Ad scheduling lets AdWords users control the days and times their ad campaigns appear. Ad scheduling can be enabled for any AdWords Standard Edition campaign. Users may also choose an advanced mode, which allows them to raise or lower their bids for a campaign at certain times of the day.
Ad Serving
Ad serving defines how often we deliver your active ads in relation to one another within an Ad Group.
• Optimize (default): Optimized ad serving favors ads with higher historic clickthrough rates (CTRs) and Quality Scores. With this setting, these favored ads enter the ad auction more often than other ads within the Ad Group. Then, the system will consider the ad's Quality Score and maximum cost-per-click (CPC) bid before ranking the ad on a given page. Since these higher quality ads enter the auction more often, they will gain more impressions compared to other adswithin the Ad Group, resulting in higher ad served percentages.
• Rotate: Rotated ad serving delivers ads more evenly and will not favor higher CTR ads when entering ads into the ad auction. All ads within the Ad Group will enter the auction an equal number of times. Next, our system evaluates the ad's Quality Score and maximum CPC bid when ranking the ad. All ads within the Ad Group are more likely to gain an even number of impressions, reflected by similar ad served percentages.

Note: Ads with higher Quality Scores are still more likely to receive better placement on a page. This is because although they enter the auction as many times as other ads in the Ad Group, these higher quality ads may gain more impressions due to their placement. This can result in uneven ad served percentages between these ads.
Ad Variations
Ad variations are multiple versions of an ad for a single product or service, all based on the same set of keywords. Variations are a good way to test many versions of the same message to see which works best with potential customers.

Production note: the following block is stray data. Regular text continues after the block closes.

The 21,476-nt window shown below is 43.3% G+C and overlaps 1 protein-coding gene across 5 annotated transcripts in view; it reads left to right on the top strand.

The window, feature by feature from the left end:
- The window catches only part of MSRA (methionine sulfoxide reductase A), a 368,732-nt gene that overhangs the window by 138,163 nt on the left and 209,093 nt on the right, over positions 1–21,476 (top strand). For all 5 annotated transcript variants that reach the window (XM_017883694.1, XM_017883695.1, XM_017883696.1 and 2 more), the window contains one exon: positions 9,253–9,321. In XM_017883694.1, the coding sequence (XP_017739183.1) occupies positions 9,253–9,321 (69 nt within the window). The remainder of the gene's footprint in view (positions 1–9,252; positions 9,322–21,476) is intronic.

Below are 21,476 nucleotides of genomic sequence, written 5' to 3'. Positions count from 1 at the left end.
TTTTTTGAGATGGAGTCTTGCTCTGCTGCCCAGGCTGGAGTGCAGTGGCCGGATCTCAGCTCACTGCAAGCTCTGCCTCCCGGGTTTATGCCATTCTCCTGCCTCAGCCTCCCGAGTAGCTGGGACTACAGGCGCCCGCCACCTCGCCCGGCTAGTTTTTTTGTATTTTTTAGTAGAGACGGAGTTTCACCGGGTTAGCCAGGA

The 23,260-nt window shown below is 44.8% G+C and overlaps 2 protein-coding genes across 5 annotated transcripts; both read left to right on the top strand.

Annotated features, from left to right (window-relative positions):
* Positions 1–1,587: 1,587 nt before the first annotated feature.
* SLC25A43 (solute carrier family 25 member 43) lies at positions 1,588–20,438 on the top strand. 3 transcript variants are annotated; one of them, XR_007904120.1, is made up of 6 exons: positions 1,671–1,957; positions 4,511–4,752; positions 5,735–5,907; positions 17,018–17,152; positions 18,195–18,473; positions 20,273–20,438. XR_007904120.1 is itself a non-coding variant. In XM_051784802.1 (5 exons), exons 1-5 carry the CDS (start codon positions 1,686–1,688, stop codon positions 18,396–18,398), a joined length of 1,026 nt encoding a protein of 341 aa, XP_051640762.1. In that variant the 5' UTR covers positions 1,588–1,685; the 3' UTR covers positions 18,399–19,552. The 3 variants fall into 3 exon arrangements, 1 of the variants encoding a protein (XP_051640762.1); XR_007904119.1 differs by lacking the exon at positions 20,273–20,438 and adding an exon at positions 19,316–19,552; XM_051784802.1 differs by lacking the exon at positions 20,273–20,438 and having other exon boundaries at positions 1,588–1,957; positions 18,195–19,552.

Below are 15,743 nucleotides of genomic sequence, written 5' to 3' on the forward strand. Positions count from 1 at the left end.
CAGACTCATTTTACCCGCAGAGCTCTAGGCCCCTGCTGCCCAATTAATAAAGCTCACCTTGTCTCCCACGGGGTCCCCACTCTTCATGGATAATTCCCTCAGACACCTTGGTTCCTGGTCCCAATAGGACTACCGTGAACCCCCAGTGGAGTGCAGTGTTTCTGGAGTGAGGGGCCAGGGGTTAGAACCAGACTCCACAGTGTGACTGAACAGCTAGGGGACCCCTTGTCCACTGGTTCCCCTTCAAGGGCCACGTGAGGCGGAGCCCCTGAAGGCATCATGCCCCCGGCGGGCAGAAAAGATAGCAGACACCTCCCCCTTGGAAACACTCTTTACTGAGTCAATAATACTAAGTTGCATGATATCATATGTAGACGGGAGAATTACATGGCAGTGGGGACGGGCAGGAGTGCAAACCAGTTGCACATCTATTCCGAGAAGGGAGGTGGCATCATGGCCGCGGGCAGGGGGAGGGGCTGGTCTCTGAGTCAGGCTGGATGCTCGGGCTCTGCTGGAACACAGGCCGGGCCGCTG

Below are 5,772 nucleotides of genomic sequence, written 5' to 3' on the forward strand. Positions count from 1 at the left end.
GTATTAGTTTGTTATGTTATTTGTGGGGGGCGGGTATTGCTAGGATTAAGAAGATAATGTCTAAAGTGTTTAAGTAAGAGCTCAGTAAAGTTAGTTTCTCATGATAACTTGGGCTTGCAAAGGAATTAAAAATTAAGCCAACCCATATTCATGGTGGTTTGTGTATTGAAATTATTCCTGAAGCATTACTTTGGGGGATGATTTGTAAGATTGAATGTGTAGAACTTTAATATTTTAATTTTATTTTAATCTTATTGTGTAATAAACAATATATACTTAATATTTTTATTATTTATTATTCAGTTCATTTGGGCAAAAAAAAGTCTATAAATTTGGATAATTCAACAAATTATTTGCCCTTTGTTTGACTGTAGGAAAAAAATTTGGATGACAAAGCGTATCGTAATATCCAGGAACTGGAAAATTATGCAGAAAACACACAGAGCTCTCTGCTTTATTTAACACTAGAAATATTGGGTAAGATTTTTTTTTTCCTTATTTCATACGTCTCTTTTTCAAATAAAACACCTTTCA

A campaign consists of one or more Ad Groups. The ads in a given campaign share the same daily budget, language and location targeting, end dates, and syndication options.
Campaign Negative Keywords
You can prevent entire campaigns from showing on a certain query by applying negative keywords to them. Selecting more focused matching options, such as negative match, to your keywords, helps you reach the most appropriate prospects, reduce your cost-per-click (CPC), and increase your ROI.
Clickthrough Rate
Clickthrough rate (CTR) is the number of clicks your ad receives divided by the number of times your ad is shown (impressions).
Contextual Advertising
Google leverages our award-winning search technology to deliver relevant AdWords ads to content pages of sites and products in the Google Network. Our technology draws upon our understanding of the billions of pages in our search index and our ability to crawl web pages to figure out which keywords would lead a user to the page. Then, we match ads to the page based on those keywords.
When a user completes an action on your site, such as buying something or requesting more information.
Conversion rate
The number of conversions divided by the number of ad clicks. Note that the conversion rate should not be greater than 100%. Conversions are only counted on Google and some of our Google Network partners. The conversion rate is adjusted to reflect only the ad clicks on which we can track conversions.

Conversion Tracking
In online advertising, a conversion occurs when a click on your ad leads directly to user behavior you deem valuable, such as a purchase, signup, page view, or lead. Google has developed a tool to measure these conversions, and ultimately, help you identify how effective your AdWords ads and keywords are for you.